The “Street Out­laws” Phe­nom­e­non

Drag Racer - - Bells And Whistles -

IT’S 9:00 on Mon­day night. Do you know where your fam­ily is? Prob­a­bly watch­ing “Street Out­laws” on the Dis­cov­ery Chan­nel.

Some­times dis­dained by mem­bers of the drag rac­ing elite, “Street Out­laws” is gold for Dis­cov­ery Chan­nel’s re­al­ity ca­ble/satel­lite net­work. Dur­ing its prime­time slot, it reg­u­larly tops the charts of ca­ble TV rat­ing’s key 18-49 de­mo­graphic. In early 2017, it helped drive Dis­cov­ery to be­come the num­ber one non-sports ca­ble net­work for men.

Since its first on-air broad­cast in June 2013, “Street Out­laws” has drawn at­ten­tion, some of it not al­ways friendly. A few said that “Street Out­laws” was aw­ful even by Dis­cov­ery stan­dards (re­mem­ber, this is the same net­work that airs “Naked & Afraid” and “Eaten Alive!”). Oth­ers were quick to point out that de­spite the dis­claimer at the be­gin­ning of ev­ery show, “Street Out­laws” di­rectly pro­motes dan­ger­ous and il­le­gal ac­tiv­ity.

Just weeks after the show’s first air­ing, a lo­cal Ok­la­homa City TV sta­tion re­ported that area po­lice were look­ing into the 405’s ac­tiv­i­ties. Sound­ing some­what dis­ap­pointed, the news tele­cast went on to re­port that some of “Street Out­laws’” races were out­side of OKC po­lice ju­ris­dic­tion. They also went on to re­port that some of these races weren’t, in fact, il­le­gal at all be­cause per­mits had been ob­tained from sur­round­ing towns or the events had been held at a closed air­port.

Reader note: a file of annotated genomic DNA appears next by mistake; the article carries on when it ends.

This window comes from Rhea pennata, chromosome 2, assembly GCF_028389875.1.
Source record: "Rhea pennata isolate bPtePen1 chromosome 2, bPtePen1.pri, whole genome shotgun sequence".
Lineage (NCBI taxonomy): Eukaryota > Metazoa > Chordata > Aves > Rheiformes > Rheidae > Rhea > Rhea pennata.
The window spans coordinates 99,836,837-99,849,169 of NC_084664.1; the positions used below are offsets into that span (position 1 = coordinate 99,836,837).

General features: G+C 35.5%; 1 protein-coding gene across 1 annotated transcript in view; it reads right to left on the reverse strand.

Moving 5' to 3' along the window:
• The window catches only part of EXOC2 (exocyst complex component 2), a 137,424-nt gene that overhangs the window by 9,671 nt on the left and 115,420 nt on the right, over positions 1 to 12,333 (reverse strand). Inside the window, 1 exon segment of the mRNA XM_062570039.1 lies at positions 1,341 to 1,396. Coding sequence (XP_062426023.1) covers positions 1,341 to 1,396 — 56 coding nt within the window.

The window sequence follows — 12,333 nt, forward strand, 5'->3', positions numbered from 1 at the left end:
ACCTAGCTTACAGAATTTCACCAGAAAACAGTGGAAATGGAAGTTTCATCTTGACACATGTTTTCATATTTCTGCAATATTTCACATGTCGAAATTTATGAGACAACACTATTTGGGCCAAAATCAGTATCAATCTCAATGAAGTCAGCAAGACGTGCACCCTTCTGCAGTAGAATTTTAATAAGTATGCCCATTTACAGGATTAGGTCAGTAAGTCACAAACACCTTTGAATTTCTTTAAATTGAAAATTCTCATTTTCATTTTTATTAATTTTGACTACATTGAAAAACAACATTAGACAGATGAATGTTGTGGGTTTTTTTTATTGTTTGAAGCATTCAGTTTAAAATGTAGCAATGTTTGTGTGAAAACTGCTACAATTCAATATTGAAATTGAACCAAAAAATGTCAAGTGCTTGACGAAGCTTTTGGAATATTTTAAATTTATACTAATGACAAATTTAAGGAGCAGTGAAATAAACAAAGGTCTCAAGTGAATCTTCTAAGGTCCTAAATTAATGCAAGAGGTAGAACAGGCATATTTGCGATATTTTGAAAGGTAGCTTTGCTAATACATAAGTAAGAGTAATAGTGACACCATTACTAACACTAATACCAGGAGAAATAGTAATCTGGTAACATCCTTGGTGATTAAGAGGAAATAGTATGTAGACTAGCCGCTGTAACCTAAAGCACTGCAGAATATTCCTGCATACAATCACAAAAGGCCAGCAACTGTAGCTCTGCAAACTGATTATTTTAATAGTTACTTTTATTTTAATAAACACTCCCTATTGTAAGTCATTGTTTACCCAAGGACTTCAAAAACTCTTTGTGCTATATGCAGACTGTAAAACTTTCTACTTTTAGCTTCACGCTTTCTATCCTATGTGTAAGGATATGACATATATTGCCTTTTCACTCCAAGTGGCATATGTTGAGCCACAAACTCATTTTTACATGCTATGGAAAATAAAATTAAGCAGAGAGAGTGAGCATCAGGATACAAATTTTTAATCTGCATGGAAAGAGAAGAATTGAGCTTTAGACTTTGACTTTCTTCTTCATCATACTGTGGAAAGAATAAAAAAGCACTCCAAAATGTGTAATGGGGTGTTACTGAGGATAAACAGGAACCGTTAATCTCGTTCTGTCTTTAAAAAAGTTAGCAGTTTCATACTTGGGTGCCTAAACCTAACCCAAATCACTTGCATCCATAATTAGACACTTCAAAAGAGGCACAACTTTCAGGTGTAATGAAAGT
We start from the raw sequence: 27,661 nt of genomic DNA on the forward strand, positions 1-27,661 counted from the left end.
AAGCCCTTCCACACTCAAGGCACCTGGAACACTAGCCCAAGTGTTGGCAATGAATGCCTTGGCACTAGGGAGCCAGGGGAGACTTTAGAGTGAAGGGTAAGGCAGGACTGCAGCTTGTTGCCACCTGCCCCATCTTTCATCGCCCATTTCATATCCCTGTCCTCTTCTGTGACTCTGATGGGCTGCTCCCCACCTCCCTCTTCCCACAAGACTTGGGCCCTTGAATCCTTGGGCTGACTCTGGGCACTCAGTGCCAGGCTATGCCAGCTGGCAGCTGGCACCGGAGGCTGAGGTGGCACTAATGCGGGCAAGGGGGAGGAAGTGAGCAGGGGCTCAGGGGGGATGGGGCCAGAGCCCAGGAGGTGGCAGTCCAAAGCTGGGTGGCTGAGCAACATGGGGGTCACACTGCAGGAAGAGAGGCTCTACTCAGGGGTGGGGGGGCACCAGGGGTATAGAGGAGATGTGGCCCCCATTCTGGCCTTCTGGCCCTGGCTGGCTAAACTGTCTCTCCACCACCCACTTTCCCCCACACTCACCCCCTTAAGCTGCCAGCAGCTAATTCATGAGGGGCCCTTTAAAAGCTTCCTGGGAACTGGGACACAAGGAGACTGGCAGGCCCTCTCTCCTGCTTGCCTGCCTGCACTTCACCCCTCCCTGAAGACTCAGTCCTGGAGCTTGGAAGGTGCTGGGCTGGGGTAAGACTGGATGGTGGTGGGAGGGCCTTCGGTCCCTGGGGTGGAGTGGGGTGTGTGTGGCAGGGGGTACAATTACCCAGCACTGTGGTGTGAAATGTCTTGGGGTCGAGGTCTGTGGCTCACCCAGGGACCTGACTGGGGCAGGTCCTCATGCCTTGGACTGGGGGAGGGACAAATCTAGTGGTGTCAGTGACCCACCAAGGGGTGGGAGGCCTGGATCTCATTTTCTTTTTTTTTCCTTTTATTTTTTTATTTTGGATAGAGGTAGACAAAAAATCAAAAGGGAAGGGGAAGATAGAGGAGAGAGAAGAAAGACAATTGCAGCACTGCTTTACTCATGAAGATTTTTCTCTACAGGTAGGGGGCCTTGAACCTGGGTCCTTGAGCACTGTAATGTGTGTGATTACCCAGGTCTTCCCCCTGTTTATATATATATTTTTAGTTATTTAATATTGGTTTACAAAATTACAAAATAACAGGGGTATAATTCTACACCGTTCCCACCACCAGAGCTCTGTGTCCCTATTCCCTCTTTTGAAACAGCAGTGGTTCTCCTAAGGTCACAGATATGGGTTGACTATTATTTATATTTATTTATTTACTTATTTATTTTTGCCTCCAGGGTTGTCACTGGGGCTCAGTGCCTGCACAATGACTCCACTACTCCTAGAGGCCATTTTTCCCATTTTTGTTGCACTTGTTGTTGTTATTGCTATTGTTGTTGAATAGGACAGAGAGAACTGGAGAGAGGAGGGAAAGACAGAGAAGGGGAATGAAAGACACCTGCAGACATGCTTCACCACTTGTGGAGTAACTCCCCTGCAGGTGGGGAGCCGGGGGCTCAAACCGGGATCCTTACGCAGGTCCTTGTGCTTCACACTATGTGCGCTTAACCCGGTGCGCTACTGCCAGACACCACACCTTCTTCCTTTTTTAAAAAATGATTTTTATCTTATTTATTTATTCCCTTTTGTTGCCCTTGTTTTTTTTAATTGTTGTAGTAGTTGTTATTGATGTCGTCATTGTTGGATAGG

NHRA also got into the act by threat­en­ing to re­voke in­def­i­nitely the com­pe­ti­tion li­censes of some of the show’s stars.

The truth of the mat­ter is that be­cause of pre­vi­ous pro­gram­ming such as “PINKS” and “Pass Time,” drag rac­ing has worked its way into homes that weren’t re­ally fa­mil­iar with it be­fore, which might ex­plain why small-tire and no-prep drag rac­ing and their ilk have been thriv­ing lately.

With drama, con­flict and com­edy writ­ten into ev­ery episode, it’s not nec­es­sar­ily a hard­core show about drag rac­ing, but the com­pe­ti­tion and the egos are real. Re­cent de­vel­op­ments have seen off­shoots such as “Street Out­laws: New Or­leans” as well as film­ing done at le­gal venues such as Bris­tol, Mem­phis and Bowl­ing Green. Do­ing so no doubts helps the crew de­flect crit­i­cism since tak­ing street cars to tracks for am­a­teur track days is a con­cept we can all get be­hind.

Each new show only lasts 41 min­utes, but their ef­fect on rac­ing and the in­dus­try it­self will be felt for a long time.

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